Van Vliet quit the music business in 1982 after releasing "Ice Cream Crow" and devoted his time to his painting while living a reclusive lifestyle.

ATM spits out gold.

From Jen C! Item!
BOCA RATON, Fla. — Shoppers who are looking for something sparkly to put under the Christmas tree can skip the jewelry and go straight to the source: an ATM that dispenses shiny 24-carat gold bars and coins.

A German company installed the machine Friday at an upscale mall in Boca Raton, a South Florida paradise of palm trees, pink buildings and wealthy retirees.

Thomas Geissler, CEO of Ex Oriente Lux and inventor of the Gold To Go machines, says the majority of buyers will be walk-ups enamored by the novelty. But he says they're also convenient for more serious investors looking to bypass the hassle of buying gold at pawn shops and over the Internet.

"Instead of buying flowers or chocolates, which is gone after two or three minutes, this will stay for the next few hundreds years," Geissler told The Associated Press in a telephone interview.

The company installed its first machine at Abu Dhabi's Emirates Palace hotel in May and followed up with gold ATMs in Germany, Spain and Italy. Geissler said they plan to unroll a few hundred machines worldwide in 2011. He said the Abu Dhabi machine has been so popular it has to be restocked every two days.

A bank in Vietnam installed its own brand of the machines in a country with a much poorer population but one that values gold more than paper money.

The gold-leaf-covered machine at Boca Raton's Town Center Mall sits outside a gourmet chocolate store and works much like the cash ATM beside it. Shoppers insert cash or credit cards and use a computer touch-screen to choose the weight and style they want. The machine spits out the gold in a classy black box with a tamperproof seal.

Each machine, manufactured in Germany, carries about 320 pieces of different-sized bars and coins. Prices are refigured automatically every 10 minutes to reflect market fluctuations. On Friday, a two-gram piece cost about $122, including packaging, certification and a 5 percent markup. An ounce cost about $1,442.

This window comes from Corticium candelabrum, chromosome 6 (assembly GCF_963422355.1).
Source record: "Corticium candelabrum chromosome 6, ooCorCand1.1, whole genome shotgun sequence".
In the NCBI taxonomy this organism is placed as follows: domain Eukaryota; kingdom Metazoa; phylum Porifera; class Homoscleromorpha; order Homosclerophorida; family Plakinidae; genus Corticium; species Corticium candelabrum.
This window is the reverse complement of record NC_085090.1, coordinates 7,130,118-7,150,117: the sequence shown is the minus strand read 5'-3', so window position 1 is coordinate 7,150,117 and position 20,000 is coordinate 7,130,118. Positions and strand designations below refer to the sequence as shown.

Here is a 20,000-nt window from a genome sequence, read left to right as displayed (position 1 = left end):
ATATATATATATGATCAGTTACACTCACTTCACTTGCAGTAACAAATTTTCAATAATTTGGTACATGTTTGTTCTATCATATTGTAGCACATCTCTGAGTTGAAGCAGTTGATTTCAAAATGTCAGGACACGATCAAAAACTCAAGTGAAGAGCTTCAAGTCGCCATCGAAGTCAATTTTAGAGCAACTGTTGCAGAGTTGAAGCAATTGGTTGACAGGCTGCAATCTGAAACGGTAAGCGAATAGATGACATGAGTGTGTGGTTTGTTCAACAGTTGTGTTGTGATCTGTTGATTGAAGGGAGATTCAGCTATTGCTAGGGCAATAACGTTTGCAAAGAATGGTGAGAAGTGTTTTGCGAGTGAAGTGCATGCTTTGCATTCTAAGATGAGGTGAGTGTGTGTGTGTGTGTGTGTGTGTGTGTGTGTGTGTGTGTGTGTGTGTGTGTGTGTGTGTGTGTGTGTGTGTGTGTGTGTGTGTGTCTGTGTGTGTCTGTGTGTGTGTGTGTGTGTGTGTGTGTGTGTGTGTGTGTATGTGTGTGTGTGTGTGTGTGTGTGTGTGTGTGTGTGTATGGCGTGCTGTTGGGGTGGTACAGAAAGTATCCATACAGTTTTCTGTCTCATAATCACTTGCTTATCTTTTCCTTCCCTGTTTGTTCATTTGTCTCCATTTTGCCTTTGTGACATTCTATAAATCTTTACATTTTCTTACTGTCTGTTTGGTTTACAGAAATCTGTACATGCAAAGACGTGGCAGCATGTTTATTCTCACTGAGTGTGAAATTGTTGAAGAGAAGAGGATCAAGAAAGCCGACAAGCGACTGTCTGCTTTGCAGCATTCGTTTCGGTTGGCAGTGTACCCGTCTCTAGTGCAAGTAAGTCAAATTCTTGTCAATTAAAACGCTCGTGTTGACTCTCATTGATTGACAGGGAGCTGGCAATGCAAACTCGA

Buyer beware: A gram of the heavy metal is much smaller than you think, about the size of a fingernail. An ounce is a little larger than a quarter.

Caterpillar whistles to ward off birds.

From Jen K. Item!
The walnut sphinx caterpillar has a trick up its sleeve -- er, side -- to keep birds from chomping on it. The clever bug can make an odd whistling sound, which startles birds enough that they usually just leave it alone. Researchers didn't know how it managed to make this sound, so they set up cameras and began experimenting. The results are rather strange.

Live Science reports that neuroethologist Jayne Yack at Carleton University in Ottawa has for the first time have revealed that walnut sphinx caterpillars (Amorpha juglandis) can make music from their sides.

The team used high-speed videos, latex to cover each pair of the caterpillar's eight sets of abdomina spiracles, or breathing holes, and a pair of pincers. They systematically tried out each set of holes and discovered it's the eighth set that makes the noise when the caterpillar contracts its body, forcing air through the holes to whistles when it senses a threat. The whistles can last up to four seconds each, and range in frequencies from what is audible to humans all the way up to ultrasound.